StMU Research Scholars

“Morir Antes Que Esclavos Vivir”: Bolivia’s fight for freedom

It was the 10th of November 2019, fifteen minutes before the news of Evo Morales renouncing the presidency in a recorded video from “el Chapare.” The civic leaders Luis Fernando Camacho, Marco Antonio Pumari, and lawyer Eduardo Leon had entered the Bolivian Palace of Government, the “Palacio Quemado” in La Paz, Bolivia with a Bible, the letter of renunciation, and the Bolivian flag. They knelt in the palace and set the flag on the floor. On top of it were the Bible and the letter. The letter of renunciation was written by Luis Fernando Camacho specifically for Evo Morales to sign, expressly renouncing his hold on the presidency. They proceeded to pray for the country.

Evo Morales had been in power for almost fourteen years, manipulating the constitution to his pleasure, trying to outsmart the Bolivian people; however, many Bolivians realized that they had had enough of Evo Morales’s corruption and his manipulation of the constitution to his advantage. On February 21, 2016, 51% of Bolivians voted “No” to the referendum that Evo Morales conducted to consult the population about changing Article 168 of the Constitution of the State. That article established that an authority in the government could hold office for no more than two continuous administrations. Therefore, if Morale’s proposal to change Article 168 was accepted by the referendum, it would allow him to run for reelection for the fourth time since 2006.1 And the people of Bolivia rejected his proposal. So, in 2017, Morales continued his attempt to hold power by stating that limiting his time as president violated his human right to participate in politics. And that same year, the TSE, or “Constitutional electoral court,” ruled that the binomial Morales-Garcia ticket was approved to run for the general election for the fourth time, despite the results of the earlier referendum. Therefore, if Morales were to be elected again, it would establish the constitutional precedent of making perpetual reelections legal.2 How could the TSE courts simply overrule the results of a referendum of the Bolivian people? Bolivians didn’t stay quiet. Multiple protest marches were held, but they were not able to effect any change. Nothing else was left to do, but just wait for the 2019 election results to come in, and show Morales through the votes that he wasn’t desired as president anymore. That is where the emblematic 21F (referring to the 21st of February referendum) was born: “Bolivia Dijo No.” It became symbolic of the moment when the Morales government turned its back on the people of Bolivia by trampling on their will through democratic and constitutional elections.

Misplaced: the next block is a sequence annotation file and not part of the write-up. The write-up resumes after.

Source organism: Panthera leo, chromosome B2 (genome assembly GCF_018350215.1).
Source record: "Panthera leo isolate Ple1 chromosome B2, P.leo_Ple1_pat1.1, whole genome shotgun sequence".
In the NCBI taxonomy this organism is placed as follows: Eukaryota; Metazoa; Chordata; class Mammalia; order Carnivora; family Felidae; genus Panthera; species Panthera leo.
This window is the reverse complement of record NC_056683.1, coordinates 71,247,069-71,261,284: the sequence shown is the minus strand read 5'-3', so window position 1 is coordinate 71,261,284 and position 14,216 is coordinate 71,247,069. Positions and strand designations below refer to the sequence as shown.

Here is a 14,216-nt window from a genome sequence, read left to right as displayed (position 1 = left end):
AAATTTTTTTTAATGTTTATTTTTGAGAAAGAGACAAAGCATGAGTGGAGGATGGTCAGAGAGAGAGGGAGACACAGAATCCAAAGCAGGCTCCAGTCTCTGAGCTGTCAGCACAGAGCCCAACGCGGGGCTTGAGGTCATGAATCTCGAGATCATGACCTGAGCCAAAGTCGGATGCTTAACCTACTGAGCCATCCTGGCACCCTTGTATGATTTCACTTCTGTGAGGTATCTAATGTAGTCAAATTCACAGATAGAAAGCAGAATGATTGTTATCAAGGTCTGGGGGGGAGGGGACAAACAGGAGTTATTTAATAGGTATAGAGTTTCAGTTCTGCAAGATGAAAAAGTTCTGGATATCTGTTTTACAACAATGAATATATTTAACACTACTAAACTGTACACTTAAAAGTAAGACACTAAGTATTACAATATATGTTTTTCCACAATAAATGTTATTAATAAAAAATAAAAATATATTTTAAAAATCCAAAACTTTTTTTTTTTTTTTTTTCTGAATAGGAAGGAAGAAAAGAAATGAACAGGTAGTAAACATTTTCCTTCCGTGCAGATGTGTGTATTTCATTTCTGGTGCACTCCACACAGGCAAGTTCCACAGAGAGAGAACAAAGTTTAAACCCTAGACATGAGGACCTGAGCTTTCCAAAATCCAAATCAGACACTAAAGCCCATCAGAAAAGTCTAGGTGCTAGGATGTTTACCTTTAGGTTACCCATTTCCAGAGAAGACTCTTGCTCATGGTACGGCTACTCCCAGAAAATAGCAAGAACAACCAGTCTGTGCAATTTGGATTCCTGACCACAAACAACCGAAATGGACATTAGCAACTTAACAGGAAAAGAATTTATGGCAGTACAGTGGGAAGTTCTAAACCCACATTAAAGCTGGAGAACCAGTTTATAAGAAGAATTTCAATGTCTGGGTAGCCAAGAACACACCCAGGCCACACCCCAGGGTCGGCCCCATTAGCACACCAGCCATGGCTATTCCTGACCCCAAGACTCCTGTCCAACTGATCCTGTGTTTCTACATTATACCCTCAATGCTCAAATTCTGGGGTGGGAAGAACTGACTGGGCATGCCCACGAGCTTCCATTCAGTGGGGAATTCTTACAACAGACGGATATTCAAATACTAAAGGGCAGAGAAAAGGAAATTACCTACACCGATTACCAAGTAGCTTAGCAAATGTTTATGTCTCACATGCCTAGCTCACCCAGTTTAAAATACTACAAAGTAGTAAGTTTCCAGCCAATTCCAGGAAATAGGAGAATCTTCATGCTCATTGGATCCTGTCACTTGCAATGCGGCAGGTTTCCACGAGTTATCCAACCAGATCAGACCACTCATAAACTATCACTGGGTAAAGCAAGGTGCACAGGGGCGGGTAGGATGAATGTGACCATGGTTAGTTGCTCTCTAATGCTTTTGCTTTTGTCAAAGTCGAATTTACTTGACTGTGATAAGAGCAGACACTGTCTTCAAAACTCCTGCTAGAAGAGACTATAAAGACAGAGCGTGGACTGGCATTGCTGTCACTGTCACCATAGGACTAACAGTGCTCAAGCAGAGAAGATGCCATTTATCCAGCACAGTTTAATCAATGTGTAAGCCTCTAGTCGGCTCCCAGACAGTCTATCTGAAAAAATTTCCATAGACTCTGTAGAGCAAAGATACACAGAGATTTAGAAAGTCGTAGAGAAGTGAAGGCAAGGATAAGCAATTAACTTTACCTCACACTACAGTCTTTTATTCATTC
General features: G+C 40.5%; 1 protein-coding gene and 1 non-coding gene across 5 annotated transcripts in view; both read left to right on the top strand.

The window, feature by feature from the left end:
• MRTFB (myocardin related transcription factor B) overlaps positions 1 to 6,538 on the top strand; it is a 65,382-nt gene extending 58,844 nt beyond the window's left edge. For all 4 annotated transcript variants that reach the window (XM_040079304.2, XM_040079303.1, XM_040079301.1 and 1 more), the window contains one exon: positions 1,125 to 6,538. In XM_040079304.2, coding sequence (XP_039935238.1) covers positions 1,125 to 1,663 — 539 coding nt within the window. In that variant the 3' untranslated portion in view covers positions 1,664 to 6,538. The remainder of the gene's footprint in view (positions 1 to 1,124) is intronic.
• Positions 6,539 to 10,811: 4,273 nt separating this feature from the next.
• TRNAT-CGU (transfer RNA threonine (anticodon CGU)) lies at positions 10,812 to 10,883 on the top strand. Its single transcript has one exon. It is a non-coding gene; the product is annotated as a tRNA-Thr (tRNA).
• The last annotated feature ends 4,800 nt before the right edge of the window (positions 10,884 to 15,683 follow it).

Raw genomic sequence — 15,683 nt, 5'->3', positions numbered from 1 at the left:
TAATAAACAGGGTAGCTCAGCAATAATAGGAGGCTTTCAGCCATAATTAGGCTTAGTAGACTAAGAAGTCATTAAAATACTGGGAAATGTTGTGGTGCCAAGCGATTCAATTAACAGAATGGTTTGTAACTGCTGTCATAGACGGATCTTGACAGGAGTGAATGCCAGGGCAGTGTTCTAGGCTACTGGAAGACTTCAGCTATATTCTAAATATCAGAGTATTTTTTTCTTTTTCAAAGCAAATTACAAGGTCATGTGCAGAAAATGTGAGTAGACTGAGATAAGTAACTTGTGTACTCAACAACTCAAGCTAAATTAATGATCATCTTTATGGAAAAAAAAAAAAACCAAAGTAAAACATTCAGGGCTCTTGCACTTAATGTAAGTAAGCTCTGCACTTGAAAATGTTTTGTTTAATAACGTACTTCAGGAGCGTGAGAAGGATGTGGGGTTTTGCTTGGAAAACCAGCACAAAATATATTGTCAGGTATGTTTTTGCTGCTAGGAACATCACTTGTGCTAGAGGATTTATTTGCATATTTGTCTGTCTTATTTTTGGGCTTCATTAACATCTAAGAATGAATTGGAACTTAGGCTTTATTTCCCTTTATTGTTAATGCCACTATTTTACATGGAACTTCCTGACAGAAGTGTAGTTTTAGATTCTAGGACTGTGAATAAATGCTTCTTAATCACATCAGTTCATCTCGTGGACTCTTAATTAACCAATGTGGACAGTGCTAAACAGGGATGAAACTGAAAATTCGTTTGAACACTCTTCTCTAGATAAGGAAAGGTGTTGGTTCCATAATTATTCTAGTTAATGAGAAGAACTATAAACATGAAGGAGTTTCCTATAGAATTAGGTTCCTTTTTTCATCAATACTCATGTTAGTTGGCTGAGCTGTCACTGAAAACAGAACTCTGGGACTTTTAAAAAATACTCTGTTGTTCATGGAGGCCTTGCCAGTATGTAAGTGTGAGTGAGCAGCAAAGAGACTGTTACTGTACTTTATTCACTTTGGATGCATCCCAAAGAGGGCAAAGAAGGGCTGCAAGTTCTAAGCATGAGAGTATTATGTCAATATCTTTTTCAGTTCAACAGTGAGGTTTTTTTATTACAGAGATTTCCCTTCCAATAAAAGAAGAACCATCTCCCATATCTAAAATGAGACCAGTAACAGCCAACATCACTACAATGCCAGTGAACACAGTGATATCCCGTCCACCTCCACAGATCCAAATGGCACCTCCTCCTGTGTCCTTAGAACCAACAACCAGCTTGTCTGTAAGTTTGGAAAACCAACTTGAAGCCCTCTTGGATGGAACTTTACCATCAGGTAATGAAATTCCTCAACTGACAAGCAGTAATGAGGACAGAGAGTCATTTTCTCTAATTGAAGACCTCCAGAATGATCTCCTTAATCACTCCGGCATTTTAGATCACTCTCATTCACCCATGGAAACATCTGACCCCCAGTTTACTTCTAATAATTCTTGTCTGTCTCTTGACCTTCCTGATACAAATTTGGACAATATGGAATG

On July 9, 2019, President Morales approved the amendment of Supreme Decree 26075 to expand the lands demarcated for livestock production and for the agribusiness sector to include permanent forest production lands in the regions of Beni and Santa Cruz.3 His actions led to a series of uncontrolled fires in the area of “the Chiquitania.” The fires destroyed over two million hectares by August of 2019.4 Volunteers from all over Bolivia came to Santa Cruz to help to put out the fires. The fires were affecting little towns that were nearby and the Bolivian population started sending trucks with supplies, food, and equipment to protect them against the fires. “We have consulted the biologists of Chiquitania and we have exceeded the estimate of more than 2.3 million missing animals in many protected areas,” Professor Sandra Quiroga of Santa Cruz University told AFP.5 The people of that region were devastated by this event, and they blamed Evo Morales for it, calling him a “Murderer of Nature.”6

Gran Cabildo | October 4, 2019 | Santa Cruz, Bolivia | Courtesy of Comite Pro Santa Cruz website

Then, on October 4, 2019, an extraordinary cabildo (or town hall) was organized in Santa Cruz de la Sierra. More than 1.5 million people took part at “Los pies de Cristo” and over 4.5 million people streamed the gathering through social media.7 This was seen as one of the most influential cabildos ever. On that day, decisions were made by the people. A lot of people didn’t want to vote that year because they were tired of the government, but they nevertheless promised that they would go and vote. It was approved by the people that everyone would be on the lookout for the count of votes to be legitimate. Many Bolivians distrusted the TCE because of the 2016 elections. Another decision made at the cabildo was the voto castigo to the political party MAS, which was Morales’ party, for their ineffectiveness in helping to fight the forest fires in the Chiquitania, as well as for disrespecting the vote in the referendum of 2016. And if the MAS won the elections by fraud, the people wouldn’t take the abuse anymore.8 After this day, the people had hope, hope that this time if anything happened, they had each other and they had faith that they would prevail.